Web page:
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CIMA E3: why you must grasp the implications of IT

Iryna McDonald tells you how to pass the E3 paper

July 2016

The role of information systems in organisational strategy makes up 15% of the CIMA E3 syllabus, with two lead learning outcomes:
E1: Evaluate the information system requirements for successful strategic implementation.
• Evaluate the information systems required to sustain an organisation.
• Advise management on development of strategies for knowledge management.
E2: Evaluate opportunities for the use of IT and IS for the organisation, including big data.
• Evaluate the impact of IT and IS on the organisation and its strategy.
• Evaluate the strategic and competitive impact of information systems, including the potential contribution of big data.

The understanding of this topic is not only vital for the E3 exam, but also for the Strategic case study. Whereas in objective test exam technology is often examined alongside other strategic tools such as Porter’s Five Forces or Value Chain, in the February 2016 case study exam students were asked to review strategic benefits and risks of e-business.
The topic of information systems is historically perceived by students as complex, due to the intangible nature of technology; it is often hard to grasp the practical application of many new technological developments such as big data or cloud computing. Yet all of us use technology every day by browsing the internet or using self-service checkouts, which highlights to us that organisations are becoming more and more aware of the significance of IT in sustaining their ability to compete. For example, in the retail industry the competitive battlefield has shifted away from physical stores towards internet sales. As a result, major retailers are now looking to harness the ability of their website to collect better information about products and customers.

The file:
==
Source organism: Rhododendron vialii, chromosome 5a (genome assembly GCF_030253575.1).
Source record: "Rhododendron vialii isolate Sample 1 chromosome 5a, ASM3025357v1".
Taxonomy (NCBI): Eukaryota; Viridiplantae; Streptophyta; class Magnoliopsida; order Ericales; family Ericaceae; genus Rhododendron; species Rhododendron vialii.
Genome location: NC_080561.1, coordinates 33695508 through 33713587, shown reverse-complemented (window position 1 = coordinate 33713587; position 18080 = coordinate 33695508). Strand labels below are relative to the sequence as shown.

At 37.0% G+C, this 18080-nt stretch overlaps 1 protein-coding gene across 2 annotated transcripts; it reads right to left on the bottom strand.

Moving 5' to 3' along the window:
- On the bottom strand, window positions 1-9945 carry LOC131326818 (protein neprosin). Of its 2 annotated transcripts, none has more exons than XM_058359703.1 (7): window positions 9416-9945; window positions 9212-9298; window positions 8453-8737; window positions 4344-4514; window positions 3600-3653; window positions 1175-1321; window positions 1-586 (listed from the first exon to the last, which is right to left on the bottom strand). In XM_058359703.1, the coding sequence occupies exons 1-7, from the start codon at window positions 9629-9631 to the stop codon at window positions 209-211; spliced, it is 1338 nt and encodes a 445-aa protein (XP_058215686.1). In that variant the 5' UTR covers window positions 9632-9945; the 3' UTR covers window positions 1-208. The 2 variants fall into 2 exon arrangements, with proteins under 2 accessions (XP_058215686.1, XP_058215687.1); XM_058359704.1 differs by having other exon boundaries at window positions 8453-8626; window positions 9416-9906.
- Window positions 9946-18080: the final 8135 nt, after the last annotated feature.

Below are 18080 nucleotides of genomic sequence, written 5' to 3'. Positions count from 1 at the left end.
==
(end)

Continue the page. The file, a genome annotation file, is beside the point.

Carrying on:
Impact of IT and IS on the organisation
When you last purchased something on the Internet did you by any chance buy it from Amazon? The company is renowned for its global reach, user friendly website and next day delivery capability. But did you know that Amazon is much more than just an online retailer of goods? Some 67% of Amazon’s income comes from its web service division, which essentially allows other companies to virtually rent Amazon’s technological infrastructure to provide processing power.
Being a virtual organisation, Amazon maintains limited physical presence and instead relies on managing its supply chain to be able to deliver its goods. The company was one of the first retailers to realise the benefits of using technology in managing its supply chain. In the upstream supply it encourages independent sellers to list products on its website. Use of GPS and scheduling software in the downstream supply chain ensures on-time delivery to the customer. Apparently, it is even possible to book a tour of an Amazon fulfilment centre to see the whole process in action!